And yet despite this profile in cowardice — because of it, really — McConnell has cut a swatch of destruction through the now quaint idea that things might happen on Capitol Hill can actually help the American people, rather than helping the 51 or so people who work instead for billionaires and their lobbyists survive the next Election Day.
McConnell was still in the Senate minority — and the GOP's overall prospects looked dim with Barack Obama's sweeping 2008 victory — when a group of key Capitol Hill Republicans gathered in a pricey D.C. steakhouse on the night of the new president's inauguration, January 20, 2009. They mapped out a strategy to use the Senate's filibuster power — the only effective tool Republicans had left — to block any and all legislation, regardless of the merits, and then blame the ensuing gridlock on Obama. The fact that the U.S. economy was in shambles at that very moment, with millions out of work and looking to Washington for help, merely amplified the cruelty.
McConnell wasn't at that meeting, but he quickly became the biggest proponent of this party-above-principle Big Idea. That same year, 2009, in the depths of the economic crisis, McConnell was asked about the top priorities for Senate Republicans. "The single most important thing we want to achieve is for President Obama to be a one-term president," the Kentuckian said, maybe the worst instance of a politician saying the quiet part out loud, at least until Trump arrived at center stage.
Obstruction worked. Republicans gained control of the House in 2011, the Senate in 2015 (making McConnell majority leader) and the White House in 2017. The success of the GOP's cynical gridlock scheme helped inspire the next downward dive for democracy, the torpedoing of Obama's nomination of Merrick Garland to the Supreme Court in 2016. Confirming Garland would have given the High Court a center-left tilt, to be sure — but American voters had empowered Obama to pick new justices when they re-elected him in 2012. McConnell's refusal to give Garland even a hearing — let alone an up-or-down vote — was an unconstitutional power grab.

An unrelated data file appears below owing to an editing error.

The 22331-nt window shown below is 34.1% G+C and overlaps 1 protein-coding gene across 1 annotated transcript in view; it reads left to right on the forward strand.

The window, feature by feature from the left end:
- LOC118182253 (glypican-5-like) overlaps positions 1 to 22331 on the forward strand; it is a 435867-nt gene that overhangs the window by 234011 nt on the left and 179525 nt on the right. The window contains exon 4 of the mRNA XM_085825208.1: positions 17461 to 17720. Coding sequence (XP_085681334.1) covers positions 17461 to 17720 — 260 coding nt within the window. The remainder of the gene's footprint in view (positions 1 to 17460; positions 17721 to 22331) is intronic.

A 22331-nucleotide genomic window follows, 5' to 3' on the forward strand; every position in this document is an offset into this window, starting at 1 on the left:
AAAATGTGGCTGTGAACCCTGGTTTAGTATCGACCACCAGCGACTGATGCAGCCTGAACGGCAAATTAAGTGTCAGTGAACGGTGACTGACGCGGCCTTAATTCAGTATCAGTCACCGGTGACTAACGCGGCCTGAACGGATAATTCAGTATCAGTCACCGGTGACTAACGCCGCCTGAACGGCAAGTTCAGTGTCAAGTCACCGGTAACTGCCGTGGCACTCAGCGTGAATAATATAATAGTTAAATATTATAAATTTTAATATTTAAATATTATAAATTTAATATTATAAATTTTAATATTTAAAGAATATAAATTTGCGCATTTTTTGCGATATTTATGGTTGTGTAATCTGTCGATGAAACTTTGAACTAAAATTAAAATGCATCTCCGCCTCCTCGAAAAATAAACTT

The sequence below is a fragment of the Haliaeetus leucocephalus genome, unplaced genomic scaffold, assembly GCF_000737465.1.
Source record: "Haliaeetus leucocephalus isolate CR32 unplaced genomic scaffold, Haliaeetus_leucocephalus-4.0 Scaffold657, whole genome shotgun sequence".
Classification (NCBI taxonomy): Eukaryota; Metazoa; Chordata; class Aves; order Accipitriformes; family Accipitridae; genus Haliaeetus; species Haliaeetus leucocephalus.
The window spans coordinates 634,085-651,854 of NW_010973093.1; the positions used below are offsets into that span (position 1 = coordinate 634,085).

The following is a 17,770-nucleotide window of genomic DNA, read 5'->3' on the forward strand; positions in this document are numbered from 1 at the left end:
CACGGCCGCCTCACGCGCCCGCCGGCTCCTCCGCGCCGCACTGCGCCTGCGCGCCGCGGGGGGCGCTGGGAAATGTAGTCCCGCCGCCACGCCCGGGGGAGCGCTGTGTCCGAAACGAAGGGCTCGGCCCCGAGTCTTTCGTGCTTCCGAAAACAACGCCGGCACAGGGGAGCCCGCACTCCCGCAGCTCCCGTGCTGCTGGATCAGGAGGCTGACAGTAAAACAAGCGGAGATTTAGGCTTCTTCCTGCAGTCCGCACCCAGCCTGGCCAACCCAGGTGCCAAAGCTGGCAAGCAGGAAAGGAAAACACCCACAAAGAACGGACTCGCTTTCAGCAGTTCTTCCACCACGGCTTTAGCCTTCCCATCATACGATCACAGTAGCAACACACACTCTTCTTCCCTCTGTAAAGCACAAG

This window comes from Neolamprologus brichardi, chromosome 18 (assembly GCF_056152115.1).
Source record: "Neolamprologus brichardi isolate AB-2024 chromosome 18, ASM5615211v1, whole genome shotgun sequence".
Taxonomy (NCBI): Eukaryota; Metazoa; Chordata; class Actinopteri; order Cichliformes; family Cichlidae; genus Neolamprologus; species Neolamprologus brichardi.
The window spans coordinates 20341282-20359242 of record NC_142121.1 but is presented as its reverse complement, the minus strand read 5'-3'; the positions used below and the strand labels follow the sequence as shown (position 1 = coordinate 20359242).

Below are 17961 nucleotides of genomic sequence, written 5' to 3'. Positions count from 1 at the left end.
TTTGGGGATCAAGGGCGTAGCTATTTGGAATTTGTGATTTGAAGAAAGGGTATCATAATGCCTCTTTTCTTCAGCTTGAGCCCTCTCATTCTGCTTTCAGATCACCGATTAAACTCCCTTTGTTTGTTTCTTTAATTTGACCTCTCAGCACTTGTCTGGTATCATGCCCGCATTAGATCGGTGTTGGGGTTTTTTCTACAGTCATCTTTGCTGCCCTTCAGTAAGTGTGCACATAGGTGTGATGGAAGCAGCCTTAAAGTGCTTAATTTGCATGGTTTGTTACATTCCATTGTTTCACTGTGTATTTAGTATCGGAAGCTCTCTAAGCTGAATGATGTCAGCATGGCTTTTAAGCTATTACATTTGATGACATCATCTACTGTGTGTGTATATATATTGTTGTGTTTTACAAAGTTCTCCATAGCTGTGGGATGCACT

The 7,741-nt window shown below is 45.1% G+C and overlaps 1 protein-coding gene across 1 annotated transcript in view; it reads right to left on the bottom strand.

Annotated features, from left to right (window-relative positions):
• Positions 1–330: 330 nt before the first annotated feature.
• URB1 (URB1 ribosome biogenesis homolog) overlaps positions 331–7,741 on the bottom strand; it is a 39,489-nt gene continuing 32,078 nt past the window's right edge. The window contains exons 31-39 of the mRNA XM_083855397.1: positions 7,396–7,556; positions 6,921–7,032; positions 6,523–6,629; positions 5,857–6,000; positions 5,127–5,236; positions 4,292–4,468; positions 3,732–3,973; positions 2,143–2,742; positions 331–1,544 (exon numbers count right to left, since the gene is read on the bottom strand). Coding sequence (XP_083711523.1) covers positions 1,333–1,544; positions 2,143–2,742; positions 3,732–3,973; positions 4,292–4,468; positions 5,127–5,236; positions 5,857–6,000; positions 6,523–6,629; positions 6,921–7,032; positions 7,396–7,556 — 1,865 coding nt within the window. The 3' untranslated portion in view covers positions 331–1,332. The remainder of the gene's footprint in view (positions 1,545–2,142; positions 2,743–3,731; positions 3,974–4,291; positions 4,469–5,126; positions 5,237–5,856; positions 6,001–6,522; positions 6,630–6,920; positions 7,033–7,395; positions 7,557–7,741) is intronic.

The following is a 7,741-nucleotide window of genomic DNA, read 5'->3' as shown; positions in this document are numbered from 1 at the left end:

But he got away with it.
Yet McConnell's machinations to keep the Supreme Court in conservative hands would have been all for naught if Trump had lost the 2016 election. And a Trump defeat certainly would have been more likely if American voters had known — when they went to the polls on November 8, 2016 — how alarmed Obama and other officials were at the extent of Russian interference in the election, or that the FBI had launched a full-blown investigation. But one man stood up and used his power to block that information from coming out that fateful autumn.
That September, top officials including then-FBI director James Comey and Homeland Security secretary Jeh Johnson went to Capitol Hill pleading for a bipartisan statement about the Russian interference, but McConnell led the opposition, expressing skepticism about both the intelligence and the utility of voters having this information. Most of what we know now about the Russian scheme to aid Trump didn't come out until after Trump had secured 304 electoral votes. And the man you can thank for that is Mitch McConnell.
And so now McConnell is tripling down with his refusal to protect Mueller. It's a reminder that Trump didn't start the fire, that — alarming as his corrupt and autocratic tendencies are — the threat now posed by the 45th president didn't begin in 2015. Rather, it's the culmination of more than a generation of immoral divide-and-conquer politics, incubated in the toxic echo chamber of Fox News and talk radio, and surfed by shallow opportunists like McConnell.